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South Africa saw its most destructive riots in years this past July, ostensibly in response to former President Jacob Zuma's imprisonment and due to socio-economic factors. The Constitutional Court's sentencing of Zuma was widely hailed as a victory for the Rule of Law, but the commentariat in many cases remains blissfully unaware of its diagnostic blindspots.
In 1998, the new democratic Constitution put in place was claimed to be the best in the world. It promised a better life for all. According to this new Constitution, it was necessary for parliament to pass a certain amount of legislation in order to complete the constitutional process.
The Minister of Small Business Development has been parading a draft National Small Enterprise Amendment Bill. The period for allowing interested parties to submit comments about the draft Bill to the department has just ended. This ill-considered proposal would authorise officials to break contracts deemed 'unfair', no doubt causing commercial uncertainty and thereby discouraging larger businesses from contracting with small enterprises. The Bill defeats its own purpose.
Over the past few weeks, the world stood witness to the spectacle of American politics in the twilight of Donald Trump’s presidency. Many in South Africa joined as keen observers. This episode, like many before it, again highlighted the importance of institutions and the ideas that underlie them – a reality often neglected in the realm of the politics of personality.
The Economic Regulation of Transport Bill (B1-2020) published for public comment is problematic across three broad areas. It unnecessarily and unjustifiably expands the extent and potential scope of government interference in the transport sector; like much other legislation it vests executive officials, primarily here the Minister of Transport and the proposed Regulator, with discretionary powers that are not restrained by any objective guiding criteria; and it is clearly aimed at centralising governmental power away from civil society and independent institutions into the hands of the Department of Transport and its Minister. Also, it contains vague provisions that do not meet the requisite quality of legislative drafting.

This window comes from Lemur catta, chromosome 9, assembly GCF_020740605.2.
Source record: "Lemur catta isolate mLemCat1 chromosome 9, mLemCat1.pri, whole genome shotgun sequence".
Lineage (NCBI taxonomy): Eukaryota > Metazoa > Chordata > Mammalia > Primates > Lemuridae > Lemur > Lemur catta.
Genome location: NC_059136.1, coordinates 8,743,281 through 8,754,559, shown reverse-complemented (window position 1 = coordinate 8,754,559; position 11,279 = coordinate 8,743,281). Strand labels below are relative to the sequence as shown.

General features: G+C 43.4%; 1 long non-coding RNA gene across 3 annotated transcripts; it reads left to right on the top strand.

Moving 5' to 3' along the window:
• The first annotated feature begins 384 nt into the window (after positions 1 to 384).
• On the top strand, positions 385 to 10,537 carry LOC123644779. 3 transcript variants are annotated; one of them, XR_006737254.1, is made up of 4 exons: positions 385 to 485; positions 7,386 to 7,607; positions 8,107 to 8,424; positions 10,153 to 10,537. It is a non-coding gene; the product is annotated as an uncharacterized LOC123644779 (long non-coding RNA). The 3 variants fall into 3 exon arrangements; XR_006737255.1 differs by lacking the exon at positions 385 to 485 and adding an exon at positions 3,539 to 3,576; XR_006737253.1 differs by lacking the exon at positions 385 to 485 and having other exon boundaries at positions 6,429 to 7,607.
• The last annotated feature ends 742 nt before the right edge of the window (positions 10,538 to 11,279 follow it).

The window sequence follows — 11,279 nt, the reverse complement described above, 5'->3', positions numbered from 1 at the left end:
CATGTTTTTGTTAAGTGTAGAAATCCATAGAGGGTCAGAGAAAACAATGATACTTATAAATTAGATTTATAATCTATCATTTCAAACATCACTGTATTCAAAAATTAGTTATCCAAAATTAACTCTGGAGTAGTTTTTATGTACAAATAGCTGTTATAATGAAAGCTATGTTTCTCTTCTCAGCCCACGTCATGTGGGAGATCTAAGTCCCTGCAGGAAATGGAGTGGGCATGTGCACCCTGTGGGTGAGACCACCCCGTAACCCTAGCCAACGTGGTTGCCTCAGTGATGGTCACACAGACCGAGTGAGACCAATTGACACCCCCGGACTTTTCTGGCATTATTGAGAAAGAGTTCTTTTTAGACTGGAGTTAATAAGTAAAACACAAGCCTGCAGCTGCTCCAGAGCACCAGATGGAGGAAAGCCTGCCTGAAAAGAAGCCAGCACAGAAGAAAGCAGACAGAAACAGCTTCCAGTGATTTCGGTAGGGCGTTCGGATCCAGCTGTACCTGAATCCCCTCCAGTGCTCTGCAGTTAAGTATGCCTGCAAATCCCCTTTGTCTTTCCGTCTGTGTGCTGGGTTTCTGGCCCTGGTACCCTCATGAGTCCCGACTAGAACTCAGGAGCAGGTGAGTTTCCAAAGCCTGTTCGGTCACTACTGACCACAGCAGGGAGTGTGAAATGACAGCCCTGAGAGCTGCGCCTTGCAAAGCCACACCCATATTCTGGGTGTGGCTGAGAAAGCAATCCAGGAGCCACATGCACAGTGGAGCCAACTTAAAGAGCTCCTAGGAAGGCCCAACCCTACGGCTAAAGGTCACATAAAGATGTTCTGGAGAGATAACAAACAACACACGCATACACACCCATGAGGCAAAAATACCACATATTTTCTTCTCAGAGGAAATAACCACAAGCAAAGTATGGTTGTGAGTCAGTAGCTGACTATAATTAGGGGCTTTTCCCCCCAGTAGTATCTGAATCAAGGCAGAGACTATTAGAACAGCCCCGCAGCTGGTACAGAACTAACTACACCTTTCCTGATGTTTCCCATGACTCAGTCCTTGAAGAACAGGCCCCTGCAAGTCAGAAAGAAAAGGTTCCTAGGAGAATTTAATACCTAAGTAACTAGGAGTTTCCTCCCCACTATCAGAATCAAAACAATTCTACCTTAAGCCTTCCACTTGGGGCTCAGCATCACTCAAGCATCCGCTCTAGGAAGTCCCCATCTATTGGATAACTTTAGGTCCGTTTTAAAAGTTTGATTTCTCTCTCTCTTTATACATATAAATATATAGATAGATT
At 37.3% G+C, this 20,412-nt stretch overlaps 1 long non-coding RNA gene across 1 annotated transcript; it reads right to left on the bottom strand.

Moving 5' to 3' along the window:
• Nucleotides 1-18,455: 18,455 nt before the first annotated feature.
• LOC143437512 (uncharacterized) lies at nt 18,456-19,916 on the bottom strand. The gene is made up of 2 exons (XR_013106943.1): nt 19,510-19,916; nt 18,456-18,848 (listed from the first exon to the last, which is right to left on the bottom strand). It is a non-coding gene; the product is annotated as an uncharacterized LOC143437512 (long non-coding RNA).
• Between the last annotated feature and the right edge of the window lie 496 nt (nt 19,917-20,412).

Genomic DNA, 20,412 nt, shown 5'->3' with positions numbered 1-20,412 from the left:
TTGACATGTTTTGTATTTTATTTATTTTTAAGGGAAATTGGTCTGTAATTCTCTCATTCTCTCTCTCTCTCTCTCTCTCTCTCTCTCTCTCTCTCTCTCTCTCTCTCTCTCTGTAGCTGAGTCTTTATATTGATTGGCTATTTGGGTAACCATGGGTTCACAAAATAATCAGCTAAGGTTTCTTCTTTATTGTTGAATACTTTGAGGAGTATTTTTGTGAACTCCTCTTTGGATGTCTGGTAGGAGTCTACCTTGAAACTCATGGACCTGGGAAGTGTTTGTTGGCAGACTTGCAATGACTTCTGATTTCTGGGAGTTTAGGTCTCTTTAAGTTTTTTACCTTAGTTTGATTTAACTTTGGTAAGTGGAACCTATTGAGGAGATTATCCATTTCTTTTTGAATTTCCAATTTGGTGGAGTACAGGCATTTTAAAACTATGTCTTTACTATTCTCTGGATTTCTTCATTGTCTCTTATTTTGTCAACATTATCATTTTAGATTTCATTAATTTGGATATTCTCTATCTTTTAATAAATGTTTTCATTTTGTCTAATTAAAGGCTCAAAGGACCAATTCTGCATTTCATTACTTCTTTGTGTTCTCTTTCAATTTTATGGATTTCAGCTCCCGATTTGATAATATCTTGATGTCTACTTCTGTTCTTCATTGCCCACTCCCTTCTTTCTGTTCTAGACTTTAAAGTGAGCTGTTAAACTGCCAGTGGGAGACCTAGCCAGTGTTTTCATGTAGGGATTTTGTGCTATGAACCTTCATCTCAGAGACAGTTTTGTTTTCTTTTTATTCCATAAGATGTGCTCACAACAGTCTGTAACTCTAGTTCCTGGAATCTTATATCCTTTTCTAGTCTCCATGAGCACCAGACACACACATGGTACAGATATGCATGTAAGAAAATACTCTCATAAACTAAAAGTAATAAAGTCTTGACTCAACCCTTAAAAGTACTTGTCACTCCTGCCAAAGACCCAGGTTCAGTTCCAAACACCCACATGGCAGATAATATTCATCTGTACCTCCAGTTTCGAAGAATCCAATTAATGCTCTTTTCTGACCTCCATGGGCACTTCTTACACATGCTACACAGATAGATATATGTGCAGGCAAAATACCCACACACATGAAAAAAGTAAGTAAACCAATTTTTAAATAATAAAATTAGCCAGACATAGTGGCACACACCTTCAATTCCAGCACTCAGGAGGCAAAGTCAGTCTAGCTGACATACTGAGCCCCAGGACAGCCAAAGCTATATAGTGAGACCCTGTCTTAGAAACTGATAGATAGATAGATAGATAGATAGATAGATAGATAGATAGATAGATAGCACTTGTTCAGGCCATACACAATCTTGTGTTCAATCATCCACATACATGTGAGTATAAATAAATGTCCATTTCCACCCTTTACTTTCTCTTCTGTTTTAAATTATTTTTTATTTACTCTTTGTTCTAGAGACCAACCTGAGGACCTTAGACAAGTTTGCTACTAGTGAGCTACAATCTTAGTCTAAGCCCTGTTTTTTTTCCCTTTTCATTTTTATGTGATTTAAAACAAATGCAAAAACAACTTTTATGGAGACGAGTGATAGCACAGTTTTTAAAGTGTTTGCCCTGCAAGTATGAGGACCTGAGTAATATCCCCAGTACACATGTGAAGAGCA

It is unfortunate that President Cyril Ramaphosa did not use his 17 June announcement of modifications to South Africa’s level 3 lockdown as an opportunity to end the ill-considered ban on tobacco and related products. Appropriately, on the same day, Africa Check confirmed that the government is losing around R35 million per day in excise taxes for tobacco products.
The Rule of Law was mostly absent during Apartheid when a system of parliamentary supremacy elevated the state's effectively absolute power above all else.
The lockdown has begun. Only movement deemed 'essential' is now allowed – a significant limitation if not suspension of our right to freedom of movement guaranteed in section 21 of the Constitution. This opens a can of worms that our constitutional democracy might be ill-equipped to deal with.
The trade union federation Cosatu recently called for tax increases, particularly on the wealthy, to arrest South Africa’s economic down spiral. But economist Arthur B Laffer, known for popularising the Laffer curve, shows us that beyond a certain point, tax revenue will decline as tax rates increase.